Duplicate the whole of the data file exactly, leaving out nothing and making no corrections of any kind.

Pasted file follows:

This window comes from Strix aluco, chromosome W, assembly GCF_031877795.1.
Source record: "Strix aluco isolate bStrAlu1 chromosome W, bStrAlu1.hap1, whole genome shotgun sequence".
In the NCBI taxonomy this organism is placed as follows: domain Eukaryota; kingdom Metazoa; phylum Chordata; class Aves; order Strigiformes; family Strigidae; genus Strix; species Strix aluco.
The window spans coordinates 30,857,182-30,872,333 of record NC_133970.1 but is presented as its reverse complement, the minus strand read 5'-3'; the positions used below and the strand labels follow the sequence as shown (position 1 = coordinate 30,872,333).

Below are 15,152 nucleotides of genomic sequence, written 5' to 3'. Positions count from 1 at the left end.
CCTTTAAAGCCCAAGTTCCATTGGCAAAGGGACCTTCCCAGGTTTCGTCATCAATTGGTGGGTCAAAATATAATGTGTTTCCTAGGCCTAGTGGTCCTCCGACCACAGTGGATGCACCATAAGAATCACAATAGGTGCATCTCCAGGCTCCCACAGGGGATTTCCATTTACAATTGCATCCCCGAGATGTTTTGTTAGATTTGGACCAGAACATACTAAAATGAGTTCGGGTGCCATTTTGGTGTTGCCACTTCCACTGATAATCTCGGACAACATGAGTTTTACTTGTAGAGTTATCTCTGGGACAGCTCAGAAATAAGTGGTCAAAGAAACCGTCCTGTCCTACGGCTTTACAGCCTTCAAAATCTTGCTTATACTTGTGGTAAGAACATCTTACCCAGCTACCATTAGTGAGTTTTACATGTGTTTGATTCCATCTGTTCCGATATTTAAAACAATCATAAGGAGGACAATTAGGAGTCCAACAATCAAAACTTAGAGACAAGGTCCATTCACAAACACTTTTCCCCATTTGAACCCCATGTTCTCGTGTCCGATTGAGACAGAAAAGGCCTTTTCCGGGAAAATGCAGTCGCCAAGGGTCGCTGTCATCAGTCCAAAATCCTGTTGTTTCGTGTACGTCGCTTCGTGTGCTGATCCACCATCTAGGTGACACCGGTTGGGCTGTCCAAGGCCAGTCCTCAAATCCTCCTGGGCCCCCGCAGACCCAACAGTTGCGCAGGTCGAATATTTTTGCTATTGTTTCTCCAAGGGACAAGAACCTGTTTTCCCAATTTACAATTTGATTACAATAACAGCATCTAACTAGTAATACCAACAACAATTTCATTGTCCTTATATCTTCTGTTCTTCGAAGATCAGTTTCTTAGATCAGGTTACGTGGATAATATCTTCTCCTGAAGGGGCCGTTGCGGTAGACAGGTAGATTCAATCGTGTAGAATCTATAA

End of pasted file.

This window comes from Strix aluco, chromosome W, assembly GCF_031877795.1.
Source record: "Strix aluco isolate bStrAlu1 chromosome W, bStrAlu1.hap1, whole genome shotgun sequence".
In the NCBI taxonomy this organism is placed as follows: domain Eukaryota; kingdom Metazoa; phylum Chordata; class Aves; order Strigiformes; family Strigidae; genus Strix; species Strix aluco.
The window spans coordinates 30,857,182-30,872,333 of record NC_133970.1 but is presented as its reverse complement, the minus strand read 5'-3'; the positions used below and the strand labels follow the sequence as shown (position 1 = coordinate 30,872,333).

Below are 15,152 nucleotides of genomic sequence, written 5' to 3'. Positions count from 1 at the left end.
CCTTTAAAGCCCAAGTTCCATTGGCAAAGGGACCTTCCCAGGTTTCGTCATCAATTGGTGGGTCAAAATATAATGTGTTTCCTAGGCCTAGTGGTCCTCCGACCACAGTGGATGCACCATAAGAATCACAATAGGTGCATCTCCAGGCTCCCACAGGGGATTTCCATTTACAATTGCATCCCCGAGATGTTTTGTTAGATTTGGACCAGAACATACTAAAATGAGTTCGGGTGCCATTTTGGTGTTGCCACTTCCACTGATAATCTCGGACAACATGAGTTTTACTTGTAGAGTTATCTCTGGGACAGCTCAGAAATAAGTGGTCAAAGAAACCGTCCTGTCCTACGGCTTTACAGCCTTCAAAATCTTGCTTATACTTGTGGTAAGAACATCTTACCCAGCTACCATTAGTGAGTTTTACATGTGTTTGATTCCATCTGTTCCGATATTTAAAACAATCATAAGGAGGACAATTAGGAGTCCAACAATCAAAACTTAGAGACAAGGTCCATTCACAAACACTTTTCCCCATTTGAACCCCATGTTCTCGTGTCCGATTGAGACAGAAAAGGCCTTTTCCGGGAAAATGCAGTCGCCAAGGGTCGCTGTCATCAGTCCAAAATCCTGTTGTTTCGTGTACGTCGCTTCGTGTGCTGATCCACCATCTAGGTGACACCGGTTGGGCTGTCCAAGGCCAGTCCTCAAATCCTCCTGGGCCCCCGCAGACCCAACAGTTGCGCAGGTCGAATATTTTTGCTATTGTTTCTCCAAGGGACAAGAACCTGTTTTCCCAATTTACAATTTGATTACAATAACAGCATCTAACTAGTAATACCAACAACAATTTCATTGTCCTTATATCTTCTGTTCTTCGAAGATCAGTTTCTTAGATCAGGTTACGTGGATAATATCTTCTCCTGAAGGGGCCGTTGCGGTAGACAGGTAGATTCAATCGTGTAGAATCTATAA